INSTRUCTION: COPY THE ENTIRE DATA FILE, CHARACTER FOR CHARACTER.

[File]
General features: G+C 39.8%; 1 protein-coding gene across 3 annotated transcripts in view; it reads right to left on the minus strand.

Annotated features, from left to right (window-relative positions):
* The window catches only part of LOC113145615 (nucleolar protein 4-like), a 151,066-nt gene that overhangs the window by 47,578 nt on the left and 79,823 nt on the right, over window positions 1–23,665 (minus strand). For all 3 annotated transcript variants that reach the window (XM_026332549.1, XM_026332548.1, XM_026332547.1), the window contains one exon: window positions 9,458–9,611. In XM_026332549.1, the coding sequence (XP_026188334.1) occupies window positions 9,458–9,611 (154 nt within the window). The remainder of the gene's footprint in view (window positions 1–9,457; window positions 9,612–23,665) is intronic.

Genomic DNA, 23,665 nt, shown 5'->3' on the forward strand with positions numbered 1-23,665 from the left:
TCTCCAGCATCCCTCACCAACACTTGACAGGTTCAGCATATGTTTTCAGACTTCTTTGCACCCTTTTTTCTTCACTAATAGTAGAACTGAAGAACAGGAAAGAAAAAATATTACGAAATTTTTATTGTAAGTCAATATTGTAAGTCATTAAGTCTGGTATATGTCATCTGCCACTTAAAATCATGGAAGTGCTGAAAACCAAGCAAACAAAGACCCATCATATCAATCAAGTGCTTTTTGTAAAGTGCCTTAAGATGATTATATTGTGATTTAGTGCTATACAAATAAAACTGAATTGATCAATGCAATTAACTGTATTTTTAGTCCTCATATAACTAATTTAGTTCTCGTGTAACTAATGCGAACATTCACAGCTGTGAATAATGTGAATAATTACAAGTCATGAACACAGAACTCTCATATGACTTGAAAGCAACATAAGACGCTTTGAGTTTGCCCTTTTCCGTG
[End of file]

General features: G+C 39.8%; 1 protein-coding gene across 3 annotated transcripts in view; it reads right to left on the minus strand.

Annotated features, from left to right (window-relative positions):
* The window catches only part of LOC113145615 (nucleolar protein 4-like), a 151,066-nt gene that overhangs the window by 47,578 nt on the left and 79,823 nt on the right, over window positions 1–23,665 (minus strand). For all 3 annotated transcript variants that reach the window (XM_026332549.1, XM_026332548.1, XM_026332547.1), the window contains one exon: window positions 9,458–9,611. In XM_026332549.1, the coding sequence (XP_026188334.1) occupies window positions 9,458–9,611 (154 nt within the window). The remainder of the gene's footprint in view (window positions 1–9,457; window positions 9,612–23,665) is intronic.

Genomic DNA, 23,665 nt, shown 5'->3' on the forward strand with positions numbered 1-23,665 from the left:
TCTCCAGCATCCCTCACCAACACTTGACAGGTTCAGCATATGTTTTCAGACTTCTTTGCACCCTTTTTTCTTCACTAATAGTAGAACTGAAGAACAGGAAAGAAAAAATATTACGAAATTTTTATTGTAAGTCAATATTGTAAGTCATTAAGTCTGGTATATGTCATCTGCCACTTAAAATCATGGAAGTGCTGAAAACCAAGCAAACAAAGACCCATCATATCAATCAAGTGCTTTTTGTAAAGTGCCTTAAGATGATTATATTGTGATTTAGTGCTATACAAATAAAACTGAATTGATCAATGCAATTAACTGTATTTTTAGTCCTCATATAACTAATTTAGTTCTCGTGTAACTAATGCGAACATTCACAGCTGTGAATAATGTGAATAATTACAAGTCATGAACACAGAACTCTCATATGACTTGAAAGCAACATAAGACGCTTTGAGTTTGCCCTTTTCCGTG